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A chaplain program for first responders in Marble Falls will launch soon, providing additional support for on and off-duty officers. Spearheaded by the Marble Falls Police Department, the program focuses on the mental well-being of the force’s employees. 

Over the past two years, the department has made a conscious effort to address mental health issues caused by work-related traumas, previously a taboo topic in the field, Assistant Police Chief Glenn Hanson said.

“When I entered the field in 1990, you didn’t talk about (mental health),” Hanson explained. “Everybody knew (the effects of the job) made some folks alcoholics and made other folks depressed, but nobody talked about it. That has changed, and that’s for the good.” 

While the department already offers secular support resources to employees, Hanson began pursuing a more spiritual option. With the help of members of the Highland Lakes Ministerial Alliance, the new chaplain program was adopted by the city’s police and fire departments as well as Marble Falls Area EMS.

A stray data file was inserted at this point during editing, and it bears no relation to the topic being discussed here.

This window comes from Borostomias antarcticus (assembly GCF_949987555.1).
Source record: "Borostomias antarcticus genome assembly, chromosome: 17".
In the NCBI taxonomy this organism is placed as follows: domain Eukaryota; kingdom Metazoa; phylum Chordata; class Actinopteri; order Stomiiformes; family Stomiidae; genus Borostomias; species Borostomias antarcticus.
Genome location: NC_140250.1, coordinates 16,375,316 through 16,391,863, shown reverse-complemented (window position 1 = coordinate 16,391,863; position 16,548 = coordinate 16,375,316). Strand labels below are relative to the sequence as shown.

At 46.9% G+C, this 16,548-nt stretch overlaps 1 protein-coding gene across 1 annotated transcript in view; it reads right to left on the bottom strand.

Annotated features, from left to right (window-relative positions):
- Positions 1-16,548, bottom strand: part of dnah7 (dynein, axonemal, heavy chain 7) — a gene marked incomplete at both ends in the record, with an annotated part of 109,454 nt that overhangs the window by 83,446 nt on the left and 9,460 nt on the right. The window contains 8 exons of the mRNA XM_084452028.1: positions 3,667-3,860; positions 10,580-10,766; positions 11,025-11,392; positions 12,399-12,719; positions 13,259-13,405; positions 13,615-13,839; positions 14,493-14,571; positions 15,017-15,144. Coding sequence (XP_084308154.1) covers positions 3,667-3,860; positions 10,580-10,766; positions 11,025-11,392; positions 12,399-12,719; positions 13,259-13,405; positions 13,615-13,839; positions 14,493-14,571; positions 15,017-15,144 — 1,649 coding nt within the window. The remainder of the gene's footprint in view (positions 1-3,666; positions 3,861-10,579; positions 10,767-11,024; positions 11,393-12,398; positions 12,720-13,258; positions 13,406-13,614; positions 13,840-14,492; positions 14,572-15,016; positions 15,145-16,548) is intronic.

Chaplains such as Greg Neill, preaching minister at the Marble Falls Church of Christ, will volunteer their time by going on ride-alongs with first responders and spending time with dispatchers as they work. 

“This isn’t about us pressing our theological beliefs,” Neill said. “It’s really there for support and to listen in a way that maybe is outside of the scope of some of the things they have in place.” 

Neill said chaplains have met with Hanson and other program organizers to prepare for the launch. According to Hanson, chaplains had to go through background checks before being approved to help. 

To identify themselves to first responders and members of the public, chaplains will wear special uniform vests while on the job. Because chaplains could potentially be exposed to traumatic experiences while riding with officers, they will have access to the department’s secular team of counselors, Hanson said. 

Chaplains will also support the families of first responders when needed, Neill said. 

“I think there’s something really powerful about presence,” Neill said. “We want to let their families know that, while we can’t really understand what they’re going through, we can go through it with them.” 

Hanson said ride-alongs will begin within the next month as program details are finalized.